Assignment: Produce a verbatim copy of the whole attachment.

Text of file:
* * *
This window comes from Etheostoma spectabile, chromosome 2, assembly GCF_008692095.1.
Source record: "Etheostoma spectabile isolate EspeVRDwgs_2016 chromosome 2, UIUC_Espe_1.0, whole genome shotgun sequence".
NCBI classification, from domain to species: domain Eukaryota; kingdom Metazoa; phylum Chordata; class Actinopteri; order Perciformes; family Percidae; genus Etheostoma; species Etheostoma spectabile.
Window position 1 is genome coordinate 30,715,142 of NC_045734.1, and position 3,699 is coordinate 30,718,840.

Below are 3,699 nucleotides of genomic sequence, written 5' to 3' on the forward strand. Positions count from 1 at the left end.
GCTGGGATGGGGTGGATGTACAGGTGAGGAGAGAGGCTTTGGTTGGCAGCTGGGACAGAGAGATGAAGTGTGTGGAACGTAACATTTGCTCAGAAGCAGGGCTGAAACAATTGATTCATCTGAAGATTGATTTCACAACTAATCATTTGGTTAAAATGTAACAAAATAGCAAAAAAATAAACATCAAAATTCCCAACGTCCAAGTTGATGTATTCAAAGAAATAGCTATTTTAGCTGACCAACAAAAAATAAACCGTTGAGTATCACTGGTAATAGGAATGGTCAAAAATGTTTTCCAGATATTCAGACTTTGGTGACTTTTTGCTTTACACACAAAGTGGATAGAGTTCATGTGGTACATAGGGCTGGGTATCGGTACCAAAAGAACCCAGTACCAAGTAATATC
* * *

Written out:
This window comes from Etheostoma spectabile, chromosome 2, assembly GCF_008692095.1.
Source record: "Etheostoma spectabile isolate EspeVRDwgs_2016 chromosome 2, UIUC_Espe_1.0, whole genome shotgun sequence".
NCBI classification, from domain to species: domain Eukaryota; kingdom Metazoa; phylum Chordata; class Actinopteri; order Perciformes; family Percidae; genus Etheostoma; species Etheostoma spectabile.
Window position 1 is genome coordinate 30,715,142 of NC_045734.1, and position 3,699 is coordinate 30,718,840.

Below are 3,699 nucleotides of genomic sequence, written 5' to 3' on the forward strand. Positions count from 1 at the left end.
GCTGGGATGGGGTGGATGTACAGGTGAGGAGAGAGGCTTTGGTTGGCAGCTGGGACAGAGAGATGAAGTGTGTGGAACGTAACATTTGCTCAGAAGCAGGGCTGAAACAATTGATTCATCTGAAGATTGATTTCACAACTAATCATTTGGTTAAAATGTAACAAAATAGCAAAAAAATAAACATCAAAATTCCCAACGTCCAAGTTGATGTATTCAAAGAAATAGCTATTTTAGCTGACCAACAAAAAATAAACCGTTGAGTATCACTGGTAATAGGAATGGTCAAAAATGTTTTCCAGATATTCAGACTTTGGTGACTTTTTGCTTTACACACAAAGTGGATAGAGTTCATGTGGTACATAGGGCTGGGTATCGGTACCAAAAGAACCCAGTACCAAGTAATATC